“To My Son on September 15th” by Mike Bove

Mike Bove


It matters that your grandfather is dead.
My father, who spoke to you as equal
and let you help refinish furniture

and hunt for sea glass. It matters
tonight when I find you crying in bed
with his photo. We talk, and when that fails

I try the only other thing I know:
we go outside to walk the dog and watch
the leaves twitch with moon. I see the stars.

Your grandfather taught me about the stars, I say,
and right then we see a bright tail flare and fade.
You tell me it’s your grandfather who heard us

talking, and your sobs call the dog to nose your hand.
Later, your voice is whisper when I tuck you in.
It was him, you say, that shooting star.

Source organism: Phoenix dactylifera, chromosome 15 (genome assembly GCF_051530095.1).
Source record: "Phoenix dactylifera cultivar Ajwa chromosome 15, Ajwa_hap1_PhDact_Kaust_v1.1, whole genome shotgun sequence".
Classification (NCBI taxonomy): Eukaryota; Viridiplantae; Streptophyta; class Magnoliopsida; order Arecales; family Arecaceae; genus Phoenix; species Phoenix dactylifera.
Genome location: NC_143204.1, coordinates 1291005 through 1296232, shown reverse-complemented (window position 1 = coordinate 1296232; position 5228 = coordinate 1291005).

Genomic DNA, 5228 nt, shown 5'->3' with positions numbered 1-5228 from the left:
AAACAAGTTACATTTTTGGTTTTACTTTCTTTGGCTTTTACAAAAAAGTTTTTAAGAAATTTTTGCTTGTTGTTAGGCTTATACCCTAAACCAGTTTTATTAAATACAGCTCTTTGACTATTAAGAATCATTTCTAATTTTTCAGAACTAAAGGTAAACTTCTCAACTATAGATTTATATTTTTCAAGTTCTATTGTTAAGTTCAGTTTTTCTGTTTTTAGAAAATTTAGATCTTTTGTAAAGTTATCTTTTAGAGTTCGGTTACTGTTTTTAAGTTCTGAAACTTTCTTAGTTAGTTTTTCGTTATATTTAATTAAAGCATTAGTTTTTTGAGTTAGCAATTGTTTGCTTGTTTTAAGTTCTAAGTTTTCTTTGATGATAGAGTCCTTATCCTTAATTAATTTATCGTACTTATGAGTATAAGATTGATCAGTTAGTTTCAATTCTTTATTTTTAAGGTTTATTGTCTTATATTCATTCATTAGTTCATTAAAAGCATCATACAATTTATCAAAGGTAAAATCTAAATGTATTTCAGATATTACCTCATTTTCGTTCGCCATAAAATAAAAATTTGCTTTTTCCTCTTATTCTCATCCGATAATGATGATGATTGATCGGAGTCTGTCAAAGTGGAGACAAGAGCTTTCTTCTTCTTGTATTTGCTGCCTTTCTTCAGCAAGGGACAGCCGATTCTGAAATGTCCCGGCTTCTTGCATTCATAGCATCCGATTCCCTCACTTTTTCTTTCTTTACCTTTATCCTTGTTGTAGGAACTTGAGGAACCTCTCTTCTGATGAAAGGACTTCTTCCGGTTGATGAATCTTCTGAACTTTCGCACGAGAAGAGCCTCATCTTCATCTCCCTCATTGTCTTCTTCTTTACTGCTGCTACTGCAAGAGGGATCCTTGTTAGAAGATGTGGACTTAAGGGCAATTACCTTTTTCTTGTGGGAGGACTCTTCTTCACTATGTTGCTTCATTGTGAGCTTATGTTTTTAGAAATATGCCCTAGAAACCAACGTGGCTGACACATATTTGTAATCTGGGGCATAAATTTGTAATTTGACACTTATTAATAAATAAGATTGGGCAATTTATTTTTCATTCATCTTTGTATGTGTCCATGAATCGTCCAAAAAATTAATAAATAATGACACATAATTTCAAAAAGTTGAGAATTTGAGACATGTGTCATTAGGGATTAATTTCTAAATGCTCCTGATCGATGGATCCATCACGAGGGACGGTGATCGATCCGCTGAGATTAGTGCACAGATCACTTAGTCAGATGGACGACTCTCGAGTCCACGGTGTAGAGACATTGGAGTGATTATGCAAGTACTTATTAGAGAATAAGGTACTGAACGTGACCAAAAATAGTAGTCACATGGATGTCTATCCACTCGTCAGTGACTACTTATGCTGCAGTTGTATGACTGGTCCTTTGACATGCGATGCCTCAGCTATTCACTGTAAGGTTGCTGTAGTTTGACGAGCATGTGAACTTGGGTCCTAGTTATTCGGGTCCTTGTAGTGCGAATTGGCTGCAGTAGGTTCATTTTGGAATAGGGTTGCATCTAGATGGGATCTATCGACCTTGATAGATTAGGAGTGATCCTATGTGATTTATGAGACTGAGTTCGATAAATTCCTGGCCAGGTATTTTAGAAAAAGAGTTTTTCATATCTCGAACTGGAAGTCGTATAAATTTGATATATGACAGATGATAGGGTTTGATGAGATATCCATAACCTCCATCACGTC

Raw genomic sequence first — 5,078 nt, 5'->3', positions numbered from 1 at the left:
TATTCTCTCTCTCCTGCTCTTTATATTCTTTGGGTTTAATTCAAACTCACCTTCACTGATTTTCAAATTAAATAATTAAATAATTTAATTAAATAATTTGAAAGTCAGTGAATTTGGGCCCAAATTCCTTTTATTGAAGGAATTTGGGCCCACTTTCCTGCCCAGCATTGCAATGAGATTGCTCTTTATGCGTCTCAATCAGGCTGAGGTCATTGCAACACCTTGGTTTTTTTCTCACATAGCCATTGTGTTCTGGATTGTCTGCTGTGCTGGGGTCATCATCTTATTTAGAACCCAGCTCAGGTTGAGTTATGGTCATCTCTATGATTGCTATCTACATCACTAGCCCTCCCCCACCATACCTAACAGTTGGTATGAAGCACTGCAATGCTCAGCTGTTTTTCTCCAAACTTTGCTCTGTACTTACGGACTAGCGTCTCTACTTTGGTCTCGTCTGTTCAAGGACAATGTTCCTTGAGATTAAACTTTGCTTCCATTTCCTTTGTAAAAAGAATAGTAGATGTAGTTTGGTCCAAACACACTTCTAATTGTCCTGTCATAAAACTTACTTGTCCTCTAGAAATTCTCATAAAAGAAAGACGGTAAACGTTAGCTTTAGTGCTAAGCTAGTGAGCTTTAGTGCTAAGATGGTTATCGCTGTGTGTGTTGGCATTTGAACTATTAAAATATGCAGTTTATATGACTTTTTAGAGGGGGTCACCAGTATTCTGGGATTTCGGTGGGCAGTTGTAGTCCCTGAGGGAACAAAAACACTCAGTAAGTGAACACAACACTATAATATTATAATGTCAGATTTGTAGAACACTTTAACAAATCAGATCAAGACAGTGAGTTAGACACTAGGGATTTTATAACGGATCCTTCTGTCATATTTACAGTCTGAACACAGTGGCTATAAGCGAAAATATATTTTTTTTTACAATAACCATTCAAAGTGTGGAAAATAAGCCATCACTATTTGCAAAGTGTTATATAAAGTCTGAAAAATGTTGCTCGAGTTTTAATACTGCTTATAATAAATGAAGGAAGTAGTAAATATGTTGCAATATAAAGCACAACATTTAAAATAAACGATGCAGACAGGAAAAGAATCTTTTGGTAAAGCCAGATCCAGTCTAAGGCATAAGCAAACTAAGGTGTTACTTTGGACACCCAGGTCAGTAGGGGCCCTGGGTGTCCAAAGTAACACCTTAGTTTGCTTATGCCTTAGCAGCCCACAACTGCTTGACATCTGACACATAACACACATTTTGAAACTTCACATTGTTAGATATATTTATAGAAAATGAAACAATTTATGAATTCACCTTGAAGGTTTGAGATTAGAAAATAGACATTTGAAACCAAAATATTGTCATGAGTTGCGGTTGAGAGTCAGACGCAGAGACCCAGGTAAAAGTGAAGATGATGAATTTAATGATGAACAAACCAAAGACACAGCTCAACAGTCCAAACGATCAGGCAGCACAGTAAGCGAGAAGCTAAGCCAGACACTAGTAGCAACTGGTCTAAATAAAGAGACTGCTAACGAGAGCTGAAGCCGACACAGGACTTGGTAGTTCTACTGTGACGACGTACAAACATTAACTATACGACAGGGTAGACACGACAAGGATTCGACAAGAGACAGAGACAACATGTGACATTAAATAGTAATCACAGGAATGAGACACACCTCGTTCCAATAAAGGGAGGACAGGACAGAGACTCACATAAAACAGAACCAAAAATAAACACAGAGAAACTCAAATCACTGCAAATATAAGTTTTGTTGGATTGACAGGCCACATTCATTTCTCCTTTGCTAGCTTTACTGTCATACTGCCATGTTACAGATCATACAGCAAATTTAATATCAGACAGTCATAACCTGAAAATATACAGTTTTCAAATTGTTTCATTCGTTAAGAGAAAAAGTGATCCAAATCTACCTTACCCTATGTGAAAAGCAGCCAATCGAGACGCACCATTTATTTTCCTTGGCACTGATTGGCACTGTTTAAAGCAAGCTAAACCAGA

It wasn’t. But I can’t bear to say it, so I hold you
until goodnight, and afterward I consider the sky
and its voices, words shared with my father

before he died, the movement of space, pushing
corners of our universe together, pulling others apart.
He didn’t hear us. He couldn’t have, but

in my room much later, the house asleep, the sky
above, I move to the window and watch, because
what do I really know about anything?

from Rattle #75, Spring 2022


Mike Bove: “These days, I write more and more poems about memories and small parts of my days. There’s plenty of big things going on in the world right now; I like paying attention to things that feel a bit smaller.”

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